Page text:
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2015 Citizen of the Year: Zac Karpf dedicated to serving community
January 01, 2016 Frank Marquez   

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Zac Karpf

Most kids don’t get out of bed one day knowing what they want to be when they grow up, much less knowing if anything they do in life will amount to much.

For most of our local leaders or more specifically, doers in our community, there’s little chance they will earn the Nobel Peace Prize and be pictured smiling at the world from the cover of Time magazine.

Though taking nothing away from a year’s work, our valley’s public figures may well make as much of a lasting impact as someone who wins the Nobel. If not the face of an event, they’re more likely the driving force in the community, or a hero behind the scenes. Without them, grants don’t get written, volunteers don’t gather, kids don’t get to play on giant tree stumps, and state governors don’t visit those same kids during the first week of school.

Such was the case for this year’s Citizen of the Year, Platte Valley Companies executive Zac Karpf who spent numerous hours of his own time leading the charge in improving Northfield Elementary School’s playground most of the past summer.

There were others deserving of the honor, but none who remained consistently involved in community affairs.

Aside from being a volunteer for Gering Public Schools, Zac is a fundraiser coordinator for the capital campaign and a board member for the Scottsbluff YMCA, and the President of the Northfield Elementary School Booster Club. He is also chairman of the Quivey Bay State Foundation benefitting charitable causes, a board member the Scottsbluff-Gering Chamber of Commerce, a member of Rotary Club, and a driving force for the Western Nebraska Community College Foundation.

Professionally, Zac was named the Chief Operating Officer five years ago for the bank’s $500 million dollar Nebraska operation. He’s also a co-Chief Operating Officer of the bank’s holding company, which covers bank charters in Nebraska, Wyoming, and Colorado. He is also a member of the Nebraska Bankers Association.

A deeply Christian man, Zac dotes on his family. He and his wife Cristina and sons Mark and David enjoy reading, movies, camping, and eating.

Zac solidified his passion and built on his character by formally studying business. Zac earned a bachelor’s and a master’s both in business administration from the University of Nebraska. Zac attended as a Regent Scholar and earned both degrees in a matter of four and half years while working at the library.

Career wise, Zac started in the banking business at the age of 16.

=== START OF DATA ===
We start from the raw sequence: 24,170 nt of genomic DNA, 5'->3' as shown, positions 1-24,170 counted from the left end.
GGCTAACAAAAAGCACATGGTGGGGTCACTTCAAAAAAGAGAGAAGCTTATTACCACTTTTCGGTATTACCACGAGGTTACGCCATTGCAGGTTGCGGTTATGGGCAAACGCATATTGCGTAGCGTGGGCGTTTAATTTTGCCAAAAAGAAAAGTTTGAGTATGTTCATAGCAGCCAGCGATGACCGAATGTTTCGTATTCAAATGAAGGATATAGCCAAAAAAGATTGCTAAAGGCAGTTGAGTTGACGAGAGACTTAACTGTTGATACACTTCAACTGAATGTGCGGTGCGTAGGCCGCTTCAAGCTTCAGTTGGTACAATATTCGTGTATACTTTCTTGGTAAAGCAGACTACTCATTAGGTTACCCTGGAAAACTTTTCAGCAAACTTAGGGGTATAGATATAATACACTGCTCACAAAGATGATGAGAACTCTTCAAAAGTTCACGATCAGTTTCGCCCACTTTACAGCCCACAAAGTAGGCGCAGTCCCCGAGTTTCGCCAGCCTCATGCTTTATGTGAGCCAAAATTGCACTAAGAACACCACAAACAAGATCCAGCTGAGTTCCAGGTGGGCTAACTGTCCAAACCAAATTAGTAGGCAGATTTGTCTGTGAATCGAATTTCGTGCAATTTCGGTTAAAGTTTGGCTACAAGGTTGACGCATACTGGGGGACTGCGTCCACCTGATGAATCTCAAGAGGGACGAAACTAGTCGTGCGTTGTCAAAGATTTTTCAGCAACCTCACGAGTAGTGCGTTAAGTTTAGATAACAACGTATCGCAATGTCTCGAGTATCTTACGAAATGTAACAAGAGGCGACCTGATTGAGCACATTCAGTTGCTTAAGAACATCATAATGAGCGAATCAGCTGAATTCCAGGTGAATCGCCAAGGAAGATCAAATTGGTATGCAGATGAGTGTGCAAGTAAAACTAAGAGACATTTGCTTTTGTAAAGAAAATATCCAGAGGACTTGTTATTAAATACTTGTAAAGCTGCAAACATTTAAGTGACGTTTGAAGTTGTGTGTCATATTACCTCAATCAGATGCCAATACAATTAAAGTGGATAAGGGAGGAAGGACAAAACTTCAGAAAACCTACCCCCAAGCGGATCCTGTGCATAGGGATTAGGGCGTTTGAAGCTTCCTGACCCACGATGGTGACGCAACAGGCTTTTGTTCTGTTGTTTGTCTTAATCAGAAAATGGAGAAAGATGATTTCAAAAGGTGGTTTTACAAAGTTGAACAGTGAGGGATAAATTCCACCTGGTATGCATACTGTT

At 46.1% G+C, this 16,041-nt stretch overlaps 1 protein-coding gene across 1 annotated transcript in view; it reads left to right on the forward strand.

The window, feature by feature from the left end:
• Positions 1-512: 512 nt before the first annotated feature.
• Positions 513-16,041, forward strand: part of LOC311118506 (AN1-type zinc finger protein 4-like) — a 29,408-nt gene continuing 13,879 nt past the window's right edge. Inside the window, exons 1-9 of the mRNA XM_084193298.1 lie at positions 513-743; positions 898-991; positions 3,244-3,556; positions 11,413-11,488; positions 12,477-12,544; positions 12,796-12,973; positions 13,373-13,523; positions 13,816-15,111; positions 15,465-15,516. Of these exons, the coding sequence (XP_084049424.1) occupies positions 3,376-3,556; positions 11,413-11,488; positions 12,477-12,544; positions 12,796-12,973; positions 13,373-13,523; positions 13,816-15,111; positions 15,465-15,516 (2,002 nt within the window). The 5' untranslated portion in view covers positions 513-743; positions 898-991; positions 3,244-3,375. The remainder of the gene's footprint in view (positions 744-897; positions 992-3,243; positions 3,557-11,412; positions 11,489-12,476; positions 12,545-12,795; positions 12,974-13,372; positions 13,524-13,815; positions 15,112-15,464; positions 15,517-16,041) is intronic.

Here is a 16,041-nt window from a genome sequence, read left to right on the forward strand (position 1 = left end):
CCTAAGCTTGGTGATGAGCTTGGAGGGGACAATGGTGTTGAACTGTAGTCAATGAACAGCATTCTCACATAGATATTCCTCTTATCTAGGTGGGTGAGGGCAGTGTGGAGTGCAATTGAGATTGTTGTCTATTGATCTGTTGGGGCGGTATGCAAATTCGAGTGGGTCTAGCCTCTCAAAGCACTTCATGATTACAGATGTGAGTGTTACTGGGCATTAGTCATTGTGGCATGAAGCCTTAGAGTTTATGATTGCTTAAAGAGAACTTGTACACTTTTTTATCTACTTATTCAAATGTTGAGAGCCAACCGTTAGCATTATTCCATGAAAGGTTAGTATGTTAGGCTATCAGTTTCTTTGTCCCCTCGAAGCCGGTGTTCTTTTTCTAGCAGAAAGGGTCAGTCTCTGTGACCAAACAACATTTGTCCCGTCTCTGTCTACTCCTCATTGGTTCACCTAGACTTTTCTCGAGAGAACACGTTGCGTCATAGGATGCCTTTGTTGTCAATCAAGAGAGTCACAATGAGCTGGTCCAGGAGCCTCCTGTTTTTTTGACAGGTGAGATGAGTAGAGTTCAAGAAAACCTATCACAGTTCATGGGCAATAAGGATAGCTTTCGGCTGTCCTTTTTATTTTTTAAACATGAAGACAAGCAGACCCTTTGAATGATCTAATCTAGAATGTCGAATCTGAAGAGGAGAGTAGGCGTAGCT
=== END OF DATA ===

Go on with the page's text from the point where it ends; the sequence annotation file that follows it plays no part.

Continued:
“He wanted to work in the bank when he was in junior high when we owned the bank in Morrill,” said Chuck Karpf, manager of Nebraska Rural Community Federal Credit Union in Morrill. “So, he started working when he was a freshman, which was the first year he lived out here (west Nebraska). Zac is the first one of my family to graduate from Morrill High School. He is the fifth generation of my family to live out here.”

Zac comes from a long line of businessmen, primarily bankers. Chuck’s great grandfather Charles Karpf, who homesteaded north of Mitchell in 1906, worked as a butcher and opened a grocery store in Mitchell.

Chuck’s grandfather and Zac’s great-grandfather Henry Charles Karpf worked at First National Bank of Mitchell in the spring of 1907 at his first job. According to Chuck, he was 15-years old and went as far as the eighth grade. He eventually retired as the vice chairman of the board of Omaha National Bank, but stayed in banking his entire life until he passed away in 1973.

“Zac was just interested,” Chuck said. “He just liked to hang out at the bank. He’d go back in the backroom and talk to the people. Working back there, he’d try to figure out what they were doing. He had a lot of opportunities for other work, but he knew he wanted to come back out here and go to work.”

After returning to west Nebraska, Zac went to work for Platte Valley Companies near the start of the new millennium and has worked there for the past 15 years.

Chairman, CEO and President of Platte Valley Companies Hod Kosman gave some insight into his and Zac’s banking lineage.

“Zac’s great-grandfather and my grandfather were both bankers in this valley in the early 1900s. My father and Zac’s grandfather were good friends in their friendly competition in banking,” said Kosman, whose family acquired the Karpf family bank 20 years ago.

“Everyone recognized Zac’s talents,” Kosman said. “When he went off to college, we asked him to come back. He finished his graduate degree 15 years ago and came back to work with us. Banking is certainly in his blood and we’re happy about that.”